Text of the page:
Can UX really fight crime?
4 mins read
Policing is navigating an age of complexity and continual change. To create clarity, forces are looking to partners to help them tackle their operational and organisational challenges.
But often, when new solutions are delivered, they lack the crucial buy-in of the end-users. So how can police forces ensure that the experience meets everyone’s expectations?
“A lot of times, people don't know what they want until you show it to them.” This may be true but it’s doubtful that many businesses would thrive with that attitude towards their customers. But Steve Jobs wasn’t just founder and CEO of Apple, he was an imagineer who – despite such bold statements – knew the importance of his customers.
Brilliant, yes. Infallible? No. Just like the rest of us, Jobs wasn’t immune to making mistakes – he famously put the charging port on the underside of a wireless mouse, making it unusable while it was charging. Apple may have rectified that design flaw now but, ironically for a company hellbent on showing customers the next thing they’ll need, on this occasion it forgot about the most important element in the design process: the end user.
If customers aren’t happy, they won’t continue to invest in a product, so it seems an obvious mistake. However, their feedback informs the user experience. It’s central to creating a valuable product that’s embraced by its users, especially if it means taking time at the outset to discover what they actually need, instead of what they think they need.
No organisation is immune to flaws – particularly when it comes to user experience. And, in a high-pressure working environment like policing, this becomes even more critical.
In large organisations such as police forces, there will always be varying degrees of user satisfaction with the tools at hand, and often much frustration with the inflexibility of systems and solutions. This can cause discord and even rejection, especially when adopting new tools. So, making sure the end user is invested in the product is just as vital as gaining senior stakeholders’ buy-in.
Yet, frustrated end-users rarely have the chance to positively influence design changes, to make products work better for them. Any business that recognises this disconnect as an opportunity to excel from the outset stands a much better chance of success, but only if they actively collaborate with and empower individual employees. That’s why it’s important to bring the user on the journey right from the start.
Around 10 years ago, a small tech start-up demonstrated its fledgling software product to the team I led at a major police force. At the time, with a rapidly accelerating use of the internet, policing was facing new and emerging risks that would see us turn to open source intelligence as a trusted crime-fighting partner.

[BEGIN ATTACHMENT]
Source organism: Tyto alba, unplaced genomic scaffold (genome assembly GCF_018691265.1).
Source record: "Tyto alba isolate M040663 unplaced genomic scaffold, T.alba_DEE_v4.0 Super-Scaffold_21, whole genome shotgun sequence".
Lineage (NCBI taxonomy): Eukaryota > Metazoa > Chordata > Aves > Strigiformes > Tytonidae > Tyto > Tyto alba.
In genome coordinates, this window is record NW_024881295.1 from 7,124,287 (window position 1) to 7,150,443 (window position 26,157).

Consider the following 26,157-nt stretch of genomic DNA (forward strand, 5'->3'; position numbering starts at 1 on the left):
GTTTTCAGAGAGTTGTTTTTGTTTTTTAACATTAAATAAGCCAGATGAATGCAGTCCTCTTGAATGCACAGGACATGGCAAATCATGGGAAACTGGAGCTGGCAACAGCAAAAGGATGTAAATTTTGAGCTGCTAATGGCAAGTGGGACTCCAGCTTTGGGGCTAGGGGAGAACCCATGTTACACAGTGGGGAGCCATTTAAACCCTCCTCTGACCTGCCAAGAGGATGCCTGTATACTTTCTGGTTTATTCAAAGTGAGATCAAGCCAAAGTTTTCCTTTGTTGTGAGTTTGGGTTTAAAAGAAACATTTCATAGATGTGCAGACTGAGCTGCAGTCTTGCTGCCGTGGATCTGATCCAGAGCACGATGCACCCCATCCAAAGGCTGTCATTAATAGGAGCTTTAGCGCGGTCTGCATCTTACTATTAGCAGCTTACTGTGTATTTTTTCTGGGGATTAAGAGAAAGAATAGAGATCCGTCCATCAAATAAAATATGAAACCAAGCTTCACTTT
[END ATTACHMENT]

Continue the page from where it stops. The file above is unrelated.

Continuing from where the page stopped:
Even then, it was immediately obvious that this software would save us significant time and effort, but it was deemed to be unfinished and in need of considerable modification before it could be fully adopted. However, we reached an agreement, and signed a short-term contract to allow the developers to take their software from proof of concept to a polished product.
What became apparent from the outset, though, was that the development team were keen to collaborate and get an in-depth understanding of how people would use the software in the real world, so that it could be fine-tuned to match user expectations and maximise results. This engagement approach placed end users at the heart of the design process, and they felt empowered by the influence they had.
Ultimately, we ended up with a piece of software that had an increasingly positively effect on our workflows, while the supplier gained invaluable insight into a new market. The initial short-term contract turned into a 10-year one that’s still live today. In fact, that small tech start-up and I are now both part of Capita – and the latest version of the software has almost total market saturation in the UK.
But what does that teach us? Well, taking a human-first approach is paramount. This is an approach that we embrace in all our digital policing work at Capita Consulting.
Engagement is agile by nature, data-validated and tech-enabled, but guided by a specific understanding of the people we aim to serve. And, with increasing demands and heightened expectations driving transformation, the user’s experience is therefore central to everything we do.
Today, it’s vital that solutions are delivered in ways that reflect the reality of new working models. By creating smarter and more efficient operations, we are resetting expectations and driving the ability to make faster and better choices.
While we all know that technology is an enabler, in policing it can be a disruptor, too. The acceleration of digital and organisational transformation means a profound change in how police forces operate. So, in this world of complexity, confusion and continual change, we aim to create clarity.
Can UX help in the fight against crime? Perhaps not by itself but, by working side-by-side with our policing clients, we’re understanding the relationships that drive their organisations better, uncovering new insights, and delivering critical experiences that make a real difference in the battle against crime.
Senior Intelligence Consultant, Capita Consulting Digital Policing
Neil Cunningham is a career detective with expertise in financial and open source investigations. He was awarded the 2019 ICDDF Fellowship Award for Extraordinary Contribution to Digital Investigation and Intelligence.